The effect of hot rolling parameters on texture development was studied in a 0.004%C-0.02%Nb-0.02%Ti interstitial free (IF) steel. Two austenitizing temperatures (1250 or 1150°C) and two levels of reduction (90 or 75%) were employed. Six different finishing temperatures were investigated: 1020, 920, 870, 820, 720 and 620°C. The final ferrite textures were measured; these are presented in the form of φ2=45° ODF sections and of intensities along the RD, TD and ND fibres. The experimental textures display two contrasting behaviours, which depend on finishing temperature. The textures corresponding to the three higher finishing temperatures are relatively flat, with the rotated cube {001} <110> prevailing. Sharper textures are produced at the three lower temperatures; orientations between {001}–{111} <110> are enhanced, the ND || <111> fibre is strengthened, and orientations around {554} <225> are clearly more intense. The experimental results are compared with predictions based on the Kurdjumov-Sachs relation; the differences observed indicate the occurrence of both variant selection and selective growth during transformation.
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  • Morphology of γ'' Precipitates in a Ni-15Cr-8Fe-6Nb Alloy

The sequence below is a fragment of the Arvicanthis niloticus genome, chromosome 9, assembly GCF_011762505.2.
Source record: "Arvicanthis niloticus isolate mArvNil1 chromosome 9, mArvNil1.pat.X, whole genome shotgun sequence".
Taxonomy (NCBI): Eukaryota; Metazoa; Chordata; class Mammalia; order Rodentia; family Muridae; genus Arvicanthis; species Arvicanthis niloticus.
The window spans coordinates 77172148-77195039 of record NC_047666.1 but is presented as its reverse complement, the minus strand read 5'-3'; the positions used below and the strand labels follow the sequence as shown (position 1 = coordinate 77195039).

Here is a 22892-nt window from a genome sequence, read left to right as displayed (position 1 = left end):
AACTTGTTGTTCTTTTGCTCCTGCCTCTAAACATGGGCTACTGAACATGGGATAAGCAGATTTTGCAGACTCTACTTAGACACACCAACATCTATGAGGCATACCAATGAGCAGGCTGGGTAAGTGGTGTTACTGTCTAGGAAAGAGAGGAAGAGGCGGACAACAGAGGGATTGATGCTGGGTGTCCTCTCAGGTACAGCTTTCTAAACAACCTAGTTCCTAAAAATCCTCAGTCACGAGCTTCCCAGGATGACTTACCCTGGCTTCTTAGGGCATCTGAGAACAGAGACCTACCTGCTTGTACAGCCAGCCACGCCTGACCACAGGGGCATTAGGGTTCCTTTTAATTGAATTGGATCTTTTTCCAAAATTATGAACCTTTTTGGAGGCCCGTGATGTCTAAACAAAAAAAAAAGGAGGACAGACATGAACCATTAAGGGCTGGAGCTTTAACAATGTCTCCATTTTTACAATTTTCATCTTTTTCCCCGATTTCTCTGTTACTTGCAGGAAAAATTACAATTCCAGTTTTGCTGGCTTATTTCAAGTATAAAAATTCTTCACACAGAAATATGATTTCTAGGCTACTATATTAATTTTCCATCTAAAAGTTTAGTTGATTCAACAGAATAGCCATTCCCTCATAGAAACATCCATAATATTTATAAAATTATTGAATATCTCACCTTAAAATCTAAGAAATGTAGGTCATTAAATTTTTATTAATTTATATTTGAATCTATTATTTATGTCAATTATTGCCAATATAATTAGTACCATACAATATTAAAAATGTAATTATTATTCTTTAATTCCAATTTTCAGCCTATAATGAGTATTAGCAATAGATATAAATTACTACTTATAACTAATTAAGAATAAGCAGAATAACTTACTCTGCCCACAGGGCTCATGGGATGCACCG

pp. 74-79

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    DOI:10.2355/isijinternational.36.74

    The morphology of γ'' precipitates extracted from a nickel-base superalloy, a modified NCF 3 type alloy (X-750M), was investigated mainly by transmission electron microscopy (TEM). The TEM images using carbon extraction replica of γ'' precipitates were clearer than those using electro-polished thin film. The γ'' precipitates were disc shaped in the early stage of aging and became elliptic or irregular shaped plates in latter at up to 1033 K, while they grew in rectangular shaped plates in latter at 1073 K. Many of larger γ'' precipitates in the specimens aged at up to 1033 K exhibited a considerable amount of internal fringe contrast. Selected area diffraction pattern from them showed continuous streaks normal to {112}γ''. The internal contrast is thought to be due to stacking faults. The internal fringe contrast was not observed in γ'' precipitates in the specimen aged at 1073 K.
  • Effect of Boron on Intra-granular Ferrite Formation in Ti-Oxide Bearing Steels

    pp. 80-86

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    DOI:10.2355/isijinternational.36.80

    The effect of B on microstructure and toughness at the heat affected zone after welding thermal cycle simulations has been investigated in steels containing titanium oxide particles. The titanium oxide is identified as Ti2O3 with cation vacancies, which contribute to preferential nucleation of MnS and TiN precipitates on Ti2O3. The Mn-depleted zone is formed around Ti2O3 after the precipitation of MnS. The Ti2O3, particles with TiN and Mn-depleted zone act as preferential nulceation sites for intra-granular ferrite. The segregation of B at austenite grain boundaries suppresses effectively the nucleation of grain boundary ferrite. Ferrite nucleation at the interface between Ti2O3 and austenite matrix is not affected by B addition because of B-depleted zone arisen from the diffusion of segregated B into Ti2O3 via cation vacancies. Consequently the B addition to steels with Ti2O3 promotes the formation of fine intra-granular ferrite grains so that the toughness in heat affected zone is improved even after large heat input welding.